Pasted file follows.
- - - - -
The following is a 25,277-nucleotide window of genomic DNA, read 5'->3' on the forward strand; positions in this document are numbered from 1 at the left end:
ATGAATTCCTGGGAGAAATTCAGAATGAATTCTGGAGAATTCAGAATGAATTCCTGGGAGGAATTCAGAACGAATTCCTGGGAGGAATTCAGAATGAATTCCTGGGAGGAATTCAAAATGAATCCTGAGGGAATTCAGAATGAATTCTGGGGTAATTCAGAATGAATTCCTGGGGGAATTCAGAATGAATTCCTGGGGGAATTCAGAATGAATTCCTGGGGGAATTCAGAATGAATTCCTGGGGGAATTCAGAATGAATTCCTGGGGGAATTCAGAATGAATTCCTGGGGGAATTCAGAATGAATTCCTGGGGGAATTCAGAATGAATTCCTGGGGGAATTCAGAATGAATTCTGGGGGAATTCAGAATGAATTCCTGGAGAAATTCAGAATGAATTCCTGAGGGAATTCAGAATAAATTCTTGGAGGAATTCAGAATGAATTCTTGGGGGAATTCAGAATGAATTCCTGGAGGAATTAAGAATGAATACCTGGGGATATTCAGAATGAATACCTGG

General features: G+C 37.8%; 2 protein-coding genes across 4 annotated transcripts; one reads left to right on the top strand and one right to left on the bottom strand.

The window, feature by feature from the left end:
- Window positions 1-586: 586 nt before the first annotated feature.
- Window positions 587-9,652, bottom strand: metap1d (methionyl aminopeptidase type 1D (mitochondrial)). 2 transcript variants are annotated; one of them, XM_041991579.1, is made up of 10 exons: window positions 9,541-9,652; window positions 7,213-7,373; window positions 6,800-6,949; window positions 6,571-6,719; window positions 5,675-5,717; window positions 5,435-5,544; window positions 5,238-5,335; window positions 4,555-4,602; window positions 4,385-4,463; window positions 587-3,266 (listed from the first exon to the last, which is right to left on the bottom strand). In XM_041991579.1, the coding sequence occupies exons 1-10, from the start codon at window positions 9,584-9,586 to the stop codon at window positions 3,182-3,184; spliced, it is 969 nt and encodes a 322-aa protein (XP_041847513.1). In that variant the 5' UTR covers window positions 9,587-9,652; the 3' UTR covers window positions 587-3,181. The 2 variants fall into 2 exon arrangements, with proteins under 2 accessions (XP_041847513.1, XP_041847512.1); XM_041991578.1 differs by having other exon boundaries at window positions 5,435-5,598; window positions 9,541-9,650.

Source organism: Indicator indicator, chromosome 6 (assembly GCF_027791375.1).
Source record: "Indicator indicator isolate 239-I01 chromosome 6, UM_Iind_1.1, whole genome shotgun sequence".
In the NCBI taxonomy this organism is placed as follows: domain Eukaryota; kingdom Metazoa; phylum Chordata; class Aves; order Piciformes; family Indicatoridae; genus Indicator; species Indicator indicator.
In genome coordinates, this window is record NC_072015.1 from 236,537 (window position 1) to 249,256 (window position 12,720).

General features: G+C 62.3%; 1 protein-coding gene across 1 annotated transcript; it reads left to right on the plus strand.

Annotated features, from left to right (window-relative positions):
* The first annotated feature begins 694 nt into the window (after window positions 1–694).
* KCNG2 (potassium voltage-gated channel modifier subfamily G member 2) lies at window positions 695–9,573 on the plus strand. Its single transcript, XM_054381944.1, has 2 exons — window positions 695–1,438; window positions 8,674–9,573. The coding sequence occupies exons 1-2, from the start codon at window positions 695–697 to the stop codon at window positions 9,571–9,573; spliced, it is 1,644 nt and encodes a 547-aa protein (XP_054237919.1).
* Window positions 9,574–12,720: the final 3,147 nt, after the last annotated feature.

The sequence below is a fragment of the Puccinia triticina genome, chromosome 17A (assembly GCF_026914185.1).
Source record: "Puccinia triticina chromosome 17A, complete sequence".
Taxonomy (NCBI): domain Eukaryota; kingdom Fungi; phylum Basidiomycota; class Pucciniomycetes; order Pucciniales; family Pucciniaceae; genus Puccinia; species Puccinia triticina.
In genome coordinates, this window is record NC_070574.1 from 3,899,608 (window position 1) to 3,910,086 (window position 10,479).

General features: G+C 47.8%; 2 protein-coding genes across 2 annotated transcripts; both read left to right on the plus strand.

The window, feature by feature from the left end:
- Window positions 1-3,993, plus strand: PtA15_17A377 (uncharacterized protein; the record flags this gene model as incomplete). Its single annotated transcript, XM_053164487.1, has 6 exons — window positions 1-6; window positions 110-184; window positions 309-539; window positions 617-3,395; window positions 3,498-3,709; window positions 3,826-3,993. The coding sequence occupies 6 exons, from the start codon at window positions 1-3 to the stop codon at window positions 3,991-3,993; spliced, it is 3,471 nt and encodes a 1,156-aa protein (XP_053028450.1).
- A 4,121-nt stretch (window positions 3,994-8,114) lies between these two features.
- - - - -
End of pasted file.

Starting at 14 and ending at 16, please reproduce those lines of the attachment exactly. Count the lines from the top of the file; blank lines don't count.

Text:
* KCNG2 (potassium voltage-gated channel modifier subfamily G member 2) lies at window positions 695–9,573 on the plus strand. Its single transcript, XM_054381944.1, has 2 exons — window positions 695–1,438; window positions 8,674–9,573. The coding sequence occupies exons 1-2, from the start codon at window positions 695–697 to the stop codon at window positions 9,571–9,573; spliced, it is 1,644 nt and encodes a 547-aa protein (XP_054237919.1).
* Window positions 9,574–12,720: the final 3,147 nt, after the last annotated feature.

The sequence below is a fragment of the Puccinia triticina genome, chromosome 17A (assembly GCF_026914185.1).